::tab-background: apply(::selected-label-background-color)  [5.]
       <div id="background">
           <x-label selected>Calendar</x-label>
  1. These 2 lines revert foreground (text) color and background color. This example shows how apply could apply not only to pseudo-attributes.
  2. The foreground-color of non-selected label is set to the ::label-color pseudo-attribute, if defined. As this comes after the initial setting of the label color in [1], it gets precedence. If, on the other hand, ::label-color is not defined (as is the case in above example), this line has no effect.
  3. Overriding the background color of labels by the same mechanism as in [2]. Unlike ::label-color, ::label-background-color is defined in the example though, so this line would take effect.
  4. Setting the background-color of the selected label.
  5. This line forwards the passed-in ::selected-label-background-color pseudo-attribute as ::tab-background, presumably for use in nested components of x-label.

Advantages of this approach:

  • Avoids pseudo-element namespace pollution, while still allowing arbitrary names.
  • A given pseudo-attribute can be applied in various places in a stright-forward manner.
  • Pseudo-attributes can be applied directyl, or forwarded to nested components - the user does not need to know about the internal structure.
  • Pseudo-attributes that are not applied have no effect, giving the author control over how the component is stylable.
  • apply can be used for other effects, as shown in [1] in the example above.


  • Requires extension to the CSS spec.
  • General text & link-styling is unsatisfactory with this approach alone.
  • This only handles styling of specific elements of the shadow DOM, but does not address how the component could style children of the host element that are attached to a content element, nor how inheritance into/out of the shadow DOM is to be handled.

Inheritance Across Boundaries

For several use cases (e.g., components creating native-like widgets) it may be beneficial to specify how CSS inheritance works across host-shadow boundaries.

The XBL way

The following is AFAICT

In XBL, CSS inheritance crossses the flattened tree. There is no way to limit or steer this behavior.

CSS extensions

(WARNING: Inane scribblings!)

::shadow sets the style to inherit for the shadow tree. By default, this is equal to the effective style of the host element.

   x-foo::shadow {
       background-color: grey;  // overrides the background color (only!) for the shadow DOM

On the shadow side, the ShadowRoot inherits from this styling by default, but can override what exactly to inherit as well (see below).

Preventing automatic inheritance

The including document can reset the individual style-attributes to 'initial', to prevent the component from 'snooping' the outside styles. Conversely, the component can just override the style-attributes to prevent the outside document from interfering with its beautiful designs.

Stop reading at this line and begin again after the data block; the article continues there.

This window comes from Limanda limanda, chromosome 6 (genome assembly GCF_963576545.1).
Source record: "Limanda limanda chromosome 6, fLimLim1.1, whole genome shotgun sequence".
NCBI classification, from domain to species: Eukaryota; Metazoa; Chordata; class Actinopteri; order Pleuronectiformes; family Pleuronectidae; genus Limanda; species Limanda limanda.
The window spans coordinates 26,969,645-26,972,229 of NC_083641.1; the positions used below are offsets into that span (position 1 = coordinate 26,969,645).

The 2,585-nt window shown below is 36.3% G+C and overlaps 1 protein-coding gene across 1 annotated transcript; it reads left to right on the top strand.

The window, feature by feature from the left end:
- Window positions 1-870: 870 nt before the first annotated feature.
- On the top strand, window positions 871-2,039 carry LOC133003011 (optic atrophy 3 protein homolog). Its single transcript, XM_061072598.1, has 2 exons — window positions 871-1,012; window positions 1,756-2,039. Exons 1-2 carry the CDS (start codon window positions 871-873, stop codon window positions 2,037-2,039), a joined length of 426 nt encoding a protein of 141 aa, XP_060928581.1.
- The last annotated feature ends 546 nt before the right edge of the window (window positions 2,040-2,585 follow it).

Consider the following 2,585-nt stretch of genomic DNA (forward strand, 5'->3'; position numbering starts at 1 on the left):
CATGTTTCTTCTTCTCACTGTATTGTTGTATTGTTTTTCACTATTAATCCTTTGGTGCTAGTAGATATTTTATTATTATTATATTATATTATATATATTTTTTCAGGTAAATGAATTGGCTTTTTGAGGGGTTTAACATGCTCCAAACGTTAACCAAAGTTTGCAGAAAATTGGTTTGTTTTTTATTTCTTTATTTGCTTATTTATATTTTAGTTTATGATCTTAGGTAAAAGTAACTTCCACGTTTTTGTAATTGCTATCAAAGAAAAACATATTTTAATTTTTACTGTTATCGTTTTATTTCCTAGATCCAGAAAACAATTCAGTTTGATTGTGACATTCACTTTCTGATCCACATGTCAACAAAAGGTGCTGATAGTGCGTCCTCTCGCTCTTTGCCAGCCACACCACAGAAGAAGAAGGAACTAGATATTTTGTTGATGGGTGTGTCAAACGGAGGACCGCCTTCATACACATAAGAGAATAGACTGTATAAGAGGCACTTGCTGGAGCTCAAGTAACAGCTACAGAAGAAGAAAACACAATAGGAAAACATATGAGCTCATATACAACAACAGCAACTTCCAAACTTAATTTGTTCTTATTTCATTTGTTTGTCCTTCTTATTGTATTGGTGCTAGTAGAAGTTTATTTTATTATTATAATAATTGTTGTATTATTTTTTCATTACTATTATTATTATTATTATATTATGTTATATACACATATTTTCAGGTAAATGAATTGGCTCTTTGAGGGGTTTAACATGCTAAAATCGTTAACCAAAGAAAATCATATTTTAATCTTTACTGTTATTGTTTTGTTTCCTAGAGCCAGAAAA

Now, having to reset every possible CSS attribute would be cumbersome, to say the least. In order to make this useful, attribute group names could be introduced, that set the style for multiple attributes at once. The only value a group can take is either:

   'initial': back to the initial value as determined by the UA
   'inherit': inherit from DOM parent

Also note that groups could be overlapping. E.g.,:

   all: sets all attributes
   color-group: sets color, background-color, border-color
   border-group: border-...
   background-group: background-...
   images-group: background-image, border-image, list-style-image [e.g., prevent image loading]
   text-group: color, font-family, font-style, font-weight, letter-spacing, quotes, text-align, text-indend, text-transform, word-spacing, white-space, 
   list-group: list-style-...
   table-group: empty-cells, caption-side,
   sound-group: azimuth, elevation, pitch, richness, speak-..., speech-rate, stress, voice-family, volume
   paged-group: orphans, widows
   visibility: not in a group (only contained in 'all')
   cursor: not in a group (only contained in 'all')


   x-foo::binding {
       images-group: initial;  // Don't allow '...-image' attributes to inherit into shadow DOM
       border-group: initial;  // Don't allow 'border-...' attributes to inherit into shadow DOM

within the shadow DOM:

   <style scoped>
       :scope {
           border-group: initial; // Don't allow 'border-...' attributes to be inherited from outside document
           table-group: initial;  // Don't allow table-related attributes to be inherited from outside document


   <style scoped>
       :scope {
           all: initial;  // reset everything
           background-color: apply(background-color);  // ...except background-color (reapply the inherited value)